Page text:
Draft Lead

2020 NBA Draft: Top 5 Underrated ACC Prospects

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Widely considered the best conference in the country, the ACC is known to produce both elite and underrated draft prospects. Former prospects such as Malcolm Brogdon, Luke Kennard, John Collins and Mfiondu Kabengele all significantly increased their draft stock and firmly established themselves on draft boards from season’s beginning to end after being underrated by the draft community. These are the top ACC prospects who are looking to follow in their footsteps:

PG Xavier Johnson (Pittsburgh, Sophomore, 6’3/185lbs)

Amongst last year’s famed ACC freshman class (Williamson, Barrett, Reddish, White) Johnson emerged as one of the best freshmen and players in the conference. Equipped with a quick first step, speed in the open floor, creative ballhandling, shooting range and craftiness around the rim, Johnson wreaked havoc on the ACC en route to averages of 15.5ppg/3.9rpg/4.5apg while shooting 35% (37-105) from deep.

Combined with impressive comfort in ball screens as both a scorer and playmaker as well as attractive defensive tools (size, length, lateral quickness), there is a ton for NBA scouts to fall in love with. Arguably my favorite underrated prospect, I wouldn’t be surprised to see Johnson considered in the first round.

C Jay Huff (Virginia, RS Junior, 7’1/243lbs)

With a long 7’1 frame, Huff possess the soft touch from deep and rim protection teams covet in the modern day big (42% career three point shooter with 16 makes, 0.8bpg in 9.2mpg). Expected to see a bigger role for Virginia this year, Huff displayed his ability to be a weapon in pick and pop/roll situations, attack closeouts with direct line drives and flashed good footwork defending in space against ball screens in limited minutes last year.

Despite strength and vertical athleticism concerns, Huff is a prospect that with a productive season will have his name buzzing because of his unique combination of size, coordination, mobility and three point shooting.

PF/C Mamadi Diakite (Virginia, RS Senior, 6’9/224lbs)

As a long, mobile, explosive and quick twitched big without a refined offensive game, Diakite excels by playing to his strengths as a rim runner, rim protector (1.7bpg) and finisher. His greatest impact on the next level will be defensively with his shot blocking and switch-ability on ball screens, but he has flashed offensive tools-attacking closeouts with direct lines, comfortable mechanics out to three and the utilization of fairly smooth post spins and step backs.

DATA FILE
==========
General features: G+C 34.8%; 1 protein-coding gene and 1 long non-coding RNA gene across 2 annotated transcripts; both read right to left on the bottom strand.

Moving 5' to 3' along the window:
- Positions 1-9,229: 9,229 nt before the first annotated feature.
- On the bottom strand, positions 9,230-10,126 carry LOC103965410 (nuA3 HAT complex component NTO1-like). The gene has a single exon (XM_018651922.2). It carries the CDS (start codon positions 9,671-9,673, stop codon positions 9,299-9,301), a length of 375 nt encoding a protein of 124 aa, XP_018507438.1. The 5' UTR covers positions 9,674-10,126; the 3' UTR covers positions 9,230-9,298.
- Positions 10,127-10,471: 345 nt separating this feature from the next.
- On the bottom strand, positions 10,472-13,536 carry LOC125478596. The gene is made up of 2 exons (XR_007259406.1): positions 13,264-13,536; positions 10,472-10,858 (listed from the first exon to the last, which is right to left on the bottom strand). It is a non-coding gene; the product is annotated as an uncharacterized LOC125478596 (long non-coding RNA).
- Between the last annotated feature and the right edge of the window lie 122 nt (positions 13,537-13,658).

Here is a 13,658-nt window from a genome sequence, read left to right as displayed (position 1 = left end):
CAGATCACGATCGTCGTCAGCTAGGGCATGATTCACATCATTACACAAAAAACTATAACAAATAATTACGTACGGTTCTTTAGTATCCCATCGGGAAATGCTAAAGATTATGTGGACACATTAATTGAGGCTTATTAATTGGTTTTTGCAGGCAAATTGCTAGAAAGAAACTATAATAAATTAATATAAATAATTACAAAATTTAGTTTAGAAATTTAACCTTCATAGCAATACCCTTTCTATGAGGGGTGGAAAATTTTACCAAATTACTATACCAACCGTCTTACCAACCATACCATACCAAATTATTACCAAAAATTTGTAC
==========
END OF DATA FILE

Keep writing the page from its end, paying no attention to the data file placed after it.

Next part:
Although his rebounding numbers for someone possessing his size and athleticism are disappointing, (4.4rpg in 21.8mpg), Diakite should hear consistent late second round buzz with another productive year. He has room to rise with advances in his offensive game, especially if he develops as a floor stretcher (28% career three point shooter on 8-28 3PA, 39.8% on two point jumpers last season).

PG Markell Johnson (North Carolina State, Senior, 6’1/175lbs)

After testing NBA Draft waters, Johnson returns as one of the ACC’s best point guards and players. Despite concerns about his size, Johnson is an active defender (1.2 spg) that is capable of creating shots for both himself (12.6ppg with 42.2% of his offense unassisted) and his teammates (4.2apg last season, 7.3apg as a sophomore) while spacing the floor from three (42% with 2.1 makes per game).

Ball security along with balancing scoring and facilitating will be key for Johnson– he can become turnover prone and solely focused on facilitating, which leads to him being passive and not in his ideal attack mindset. Making strides in those areas should help solidify Johnson as a potential backup PG prospect.

SG/SF Alex O’Connell (Duke, Junior, 6’6/190lbs)

As a 6’6 smooth shooting wing, O’Connell’s combination of positional size, athleticism and three-point stroke projects as an easy role fit as a three-point specialist. Shooting 41% from three for his career (52-125 3PA) along with all 52 of his made threes being assisted, O’Connell thrives as a dangerous catch and shoot floor spacer that teams must account for when he is on the floor. This was evident last year in his two breakout games against Syracuse, which saw O’Connell post a total of 36 points and knocking down 9 of 16 three-point attempts, but those type of games were far too infrequent. O’Connell’s stock will go as his consistency goes.

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